Kelly Clarkson, ‘Piece by Piece’
Kelly Clarkson’s seventh studio album finds the “American Idol” champ at a crossroads. Does she fix what’s not broken? And if not, how does a 32-year-old pop star demonstrate she’s evolved 13 years after her “Idol” conquest? More importantly, does it even matter? “Piece by Piece,” then, is a crucial moment in Clarkson’s career, which, so far, has been a hit-factory dependent on the singer’s two most alluring qualities: lung power and every-person appeal. We like her because we want to be BFFs with her. And she makes us feel fierce. And she can sing for real. It’s a winning combo. For the most part, anyway. The best-friend-who-can-belt formula isn’t quite as convincing on her latest release, a departure that has her joining forces with music-makers du jour – Sia and Greg Kurstin – for shiny ’80s-esque pop songs that, too often, come off as mere radio stock. During a pair of the album’s most majestic tracks, the glitchy “Take You High” (note 4:20 runtime) and the aimless “Someone,” Clarkson’s powerful presence melts into the scenery, dissolved by an electronic sheen that overwhelms her voice. “Heartbeat Song” has punch, at least, as does the neon-bright EDM peacemaker “Dance With Me.” The same is true for “I Had a Dream,” a rousing anthem co-written by Clarkson, whose voice here, backed by a gospel choir, is as powerful as the galvanizing message of the song itself. Talk about taking you high. I’m still flying. Grade: B-
Brandi Carlile, ‘The Firewatcher’s Daughter’
Now that her major-label days are over, Brandi Carlile can get her hands as dirty as she wants. Indulging entirely in the authenticity of the sound she’s been honing since her second album – the T-Bone Burnett-produced “The Story,” released in 2007 – this latest ATO outing was recorded mostly in single takes without any previous rehearsal. The raw effect is immediate, as “Wherever Is Your Heart” – launched as a simple guitar ditty – ascends into a rousing drum-powered belter that tears itself open just before the last refrain. It crawls, builds, and, for dramatic effect, pauses. And then boom. Busting out the guttural chops, Carlile thrusts the song’s joyfulness straight into your heart, where most of these songs end up, actually. With well-established bandmates, the Twins, in tow for the three-part harmony on “The Eye,” the trio’s performance makes for one of the best songs of Carlile’s decade-long career – a tender showcase for all three of them. At its core, “The Firewatcher’s Daughter” revels in bittersweet feelings familiar to the singer’s fans: nostalgia, growing up, growing old, love, and now family. “Murder in the City,” an Avett Brothers’ cover rewritten to reflect Carlile’s own life, comforts the living in the midst of a person’s death. The love we leave behind – that’s what matters, Carlile affirms. On “Daughter,” there’s plenty to go around. Grade: B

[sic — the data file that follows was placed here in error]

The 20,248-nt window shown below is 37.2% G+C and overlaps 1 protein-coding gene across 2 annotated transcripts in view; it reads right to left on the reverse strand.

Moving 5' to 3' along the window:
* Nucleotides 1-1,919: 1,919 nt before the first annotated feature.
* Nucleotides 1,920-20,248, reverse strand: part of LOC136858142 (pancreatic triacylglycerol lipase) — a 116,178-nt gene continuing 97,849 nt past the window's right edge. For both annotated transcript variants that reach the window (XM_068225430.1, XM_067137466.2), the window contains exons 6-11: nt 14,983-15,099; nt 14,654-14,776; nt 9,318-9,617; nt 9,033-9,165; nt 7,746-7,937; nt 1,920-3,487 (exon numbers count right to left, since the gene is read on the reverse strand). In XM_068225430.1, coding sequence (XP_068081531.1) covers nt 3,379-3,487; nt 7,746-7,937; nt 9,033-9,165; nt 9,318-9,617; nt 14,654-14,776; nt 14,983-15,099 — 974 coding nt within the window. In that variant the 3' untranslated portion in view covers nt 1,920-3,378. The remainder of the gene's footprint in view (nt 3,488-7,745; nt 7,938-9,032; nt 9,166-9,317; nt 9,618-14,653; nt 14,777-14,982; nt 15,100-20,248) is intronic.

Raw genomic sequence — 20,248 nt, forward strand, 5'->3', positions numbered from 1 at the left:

Rumer, ‘Into Colour’
If Rumer’s third full-length, “Into Colour,” had been released during the era of Carole King and James Taylor, she’d be a legend by now. Alas, the British songstress was born in 1979, and the easy-listening sounds of late-’60s aren’t, unfortunately, a mainstay – they’re now a niche. Certainly, however, a niche the singer has mastered, as she imprints her own trademark onto yesteryear’s twinkly pop. On the plaintive “Butterfly,” Rumer is strikingly candid about her miscarriage, and then there’s the disco-lite “Dangerous” and “Pizza and Pinball,” a jaunty imagery-driven number that has her waxing nostalgic about “how things used to be.” After listening to “Into Colour,” you will be too.
The Unthanks, ‘Mount the Air’
Bringing exquisite newness to the folk genre via otherworldly orchestration and lyrical intrigue is English five-piece band The Unthanks, who, for their first studio album in four years, mingle jazz and Celtic flourishes to create a lush body of work. Pure and poignant, the haunting “Hawthorn” gently pings with piano and then, as if to open the song up to the heavens, brassy horn licks. The campfire sing-along “Magpie” showcases the Unthanks sisters’ stunningly eerie harmonies, and “Foundling” is a moving 11-minute ode to an outcast. Undoubtedly, this is an ambitious album, and thanks is in order to The Unthanks for the weirdly wonderful “Mount the Air,” one of the year’s early standouts.